Skip to comments.Need advice regarding changing battery in a 2006 honda crv
Posted on 09/22/2012 4:58:41 PM PDT by InvisibleChurch
The battery in my wife's crv is losing its pep, it seems. It takes just a moment longer for the engine to crank over. The boys at Honda have been on me to change it for about a year now. It seems easy enough to switch a battery knowing I have to reset the clock and radio but would there be any other electronic issues involved?
I think Walmart and Auto Zone and those places will replace batteries for free. Why DIY?
Just take it out and put the other one in.
Oreilly does it here for free too!!
I wouldn’t think there would be any more issues than if you left the lights on and ran it down entirely.
To save labor costs. If they do it a n/c then my question may be irrelevant. Thanks ... So far
Clock and radio are it. I’ve had CR-Vs for some time now.
Make sure you know the security code for the radio. You will need to enter it after a battery change.
Thats what i thought as well, just concerned if there’s an issue w an onboard computer, if there is one.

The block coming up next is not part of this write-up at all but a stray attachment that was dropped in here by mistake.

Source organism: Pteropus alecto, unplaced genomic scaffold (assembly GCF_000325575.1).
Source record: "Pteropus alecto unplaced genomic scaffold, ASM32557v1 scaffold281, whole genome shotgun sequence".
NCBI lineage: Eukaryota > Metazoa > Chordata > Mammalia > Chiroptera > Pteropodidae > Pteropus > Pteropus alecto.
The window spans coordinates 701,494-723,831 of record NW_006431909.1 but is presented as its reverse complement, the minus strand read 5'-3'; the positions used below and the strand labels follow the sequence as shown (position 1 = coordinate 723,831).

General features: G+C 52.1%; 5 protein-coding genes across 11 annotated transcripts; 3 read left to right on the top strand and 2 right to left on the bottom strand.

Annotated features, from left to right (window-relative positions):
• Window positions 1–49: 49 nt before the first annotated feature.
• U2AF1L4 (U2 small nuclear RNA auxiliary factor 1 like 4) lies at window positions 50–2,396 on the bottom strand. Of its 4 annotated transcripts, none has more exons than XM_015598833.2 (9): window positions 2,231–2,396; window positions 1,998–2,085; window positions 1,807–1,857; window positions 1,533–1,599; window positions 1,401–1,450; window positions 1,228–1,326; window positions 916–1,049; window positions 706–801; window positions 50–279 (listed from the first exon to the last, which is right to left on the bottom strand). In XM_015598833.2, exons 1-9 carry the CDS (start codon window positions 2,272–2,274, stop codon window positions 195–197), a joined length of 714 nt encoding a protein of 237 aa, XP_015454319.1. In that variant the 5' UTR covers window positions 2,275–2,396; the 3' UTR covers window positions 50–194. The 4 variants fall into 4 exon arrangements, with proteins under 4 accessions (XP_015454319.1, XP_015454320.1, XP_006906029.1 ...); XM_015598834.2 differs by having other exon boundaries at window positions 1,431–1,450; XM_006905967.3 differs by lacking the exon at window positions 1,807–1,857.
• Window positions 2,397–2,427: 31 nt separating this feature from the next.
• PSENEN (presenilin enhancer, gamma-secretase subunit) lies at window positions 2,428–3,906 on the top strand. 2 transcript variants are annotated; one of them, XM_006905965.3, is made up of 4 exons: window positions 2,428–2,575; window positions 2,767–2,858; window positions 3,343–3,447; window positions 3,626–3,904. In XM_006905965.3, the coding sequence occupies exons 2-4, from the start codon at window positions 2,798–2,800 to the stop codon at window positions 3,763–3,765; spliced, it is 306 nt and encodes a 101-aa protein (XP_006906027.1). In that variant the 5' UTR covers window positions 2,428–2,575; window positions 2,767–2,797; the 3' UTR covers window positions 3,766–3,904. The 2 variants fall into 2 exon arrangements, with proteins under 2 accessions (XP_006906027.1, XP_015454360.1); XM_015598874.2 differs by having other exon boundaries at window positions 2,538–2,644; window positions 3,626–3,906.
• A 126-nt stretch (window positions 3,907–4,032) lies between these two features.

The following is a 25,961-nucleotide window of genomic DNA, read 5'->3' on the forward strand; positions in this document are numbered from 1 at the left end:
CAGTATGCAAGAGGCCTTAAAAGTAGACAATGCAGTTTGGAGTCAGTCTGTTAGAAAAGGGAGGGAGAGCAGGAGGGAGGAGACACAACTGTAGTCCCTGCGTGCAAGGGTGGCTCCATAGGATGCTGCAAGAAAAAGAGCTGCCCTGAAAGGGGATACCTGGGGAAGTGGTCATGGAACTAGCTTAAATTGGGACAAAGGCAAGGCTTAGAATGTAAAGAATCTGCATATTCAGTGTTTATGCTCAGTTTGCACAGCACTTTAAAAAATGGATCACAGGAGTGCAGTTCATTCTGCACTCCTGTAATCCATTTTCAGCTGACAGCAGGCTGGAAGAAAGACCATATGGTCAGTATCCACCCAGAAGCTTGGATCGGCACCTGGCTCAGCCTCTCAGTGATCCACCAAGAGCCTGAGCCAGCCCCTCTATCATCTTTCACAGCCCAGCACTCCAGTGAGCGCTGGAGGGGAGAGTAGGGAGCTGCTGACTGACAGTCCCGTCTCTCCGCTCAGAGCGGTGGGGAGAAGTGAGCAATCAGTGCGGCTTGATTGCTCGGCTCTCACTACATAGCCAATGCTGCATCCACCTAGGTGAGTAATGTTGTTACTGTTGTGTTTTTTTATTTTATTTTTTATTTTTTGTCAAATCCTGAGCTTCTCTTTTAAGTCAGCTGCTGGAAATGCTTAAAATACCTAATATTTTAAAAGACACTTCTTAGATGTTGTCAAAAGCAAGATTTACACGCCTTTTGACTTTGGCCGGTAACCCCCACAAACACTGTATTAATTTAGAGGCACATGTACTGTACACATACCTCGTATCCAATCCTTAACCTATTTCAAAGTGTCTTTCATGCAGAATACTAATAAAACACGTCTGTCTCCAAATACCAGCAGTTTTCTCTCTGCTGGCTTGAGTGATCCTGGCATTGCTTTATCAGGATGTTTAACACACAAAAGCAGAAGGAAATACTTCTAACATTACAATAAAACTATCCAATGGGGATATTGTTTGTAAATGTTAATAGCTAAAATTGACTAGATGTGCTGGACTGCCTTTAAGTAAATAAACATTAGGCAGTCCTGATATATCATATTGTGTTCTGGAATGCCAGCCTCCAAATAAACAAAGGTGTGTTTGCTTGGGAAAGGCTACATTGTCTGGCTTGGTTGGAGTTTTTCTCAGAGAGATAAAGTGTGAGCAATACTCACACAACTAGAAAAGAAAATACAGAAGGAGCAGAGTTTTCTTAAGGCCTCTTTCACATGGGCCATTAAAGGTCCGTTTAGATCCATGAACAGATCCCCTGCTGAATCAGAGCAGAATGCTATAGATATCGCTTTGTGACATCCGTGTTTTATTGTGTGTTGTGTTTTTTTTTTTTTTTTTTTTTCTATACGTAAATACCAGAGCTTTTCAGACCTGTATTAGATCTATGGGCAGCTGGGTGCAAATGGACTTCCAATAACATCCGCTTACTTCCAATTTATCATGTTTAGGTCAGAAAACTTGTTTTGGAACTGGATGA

AND you don't have to futz around with getting rid of the old battery. It's a consideration in these days of EPA tyranny.
Radio and clocks are it. My radio holds its programming due to EPROM or flash module. Clock too.
Only thing I have to re-do is the analog clock.
I went to honda.com forum, garage section, they wanted to chg me 19$ for ananswer.
Take it to Autozone or one of those places. They’ll replace it as part of buying a battery and you won’t have to pay the core charge.
Get a good battery. A bad battery can leave your wife stranded.
Put a charger on the cables before you change it, and nothing will be lost.
Pretty sure old Ted Baxter doesn’t spin wrenches. Bit of a prissy pinhead
Any particular brand?
Trust me change it now:)
WARNING: Do NOT do this on your own!
You will have to manually reset your coffee maker, toaster oven and each LED light. Plus, you will have to use LifeLock to protect your credit report and identity.
Unless you have the ability to program in LINUX, do not do this!
Unless you have a basic understanding of Argentine Tango, don’t try it on your own.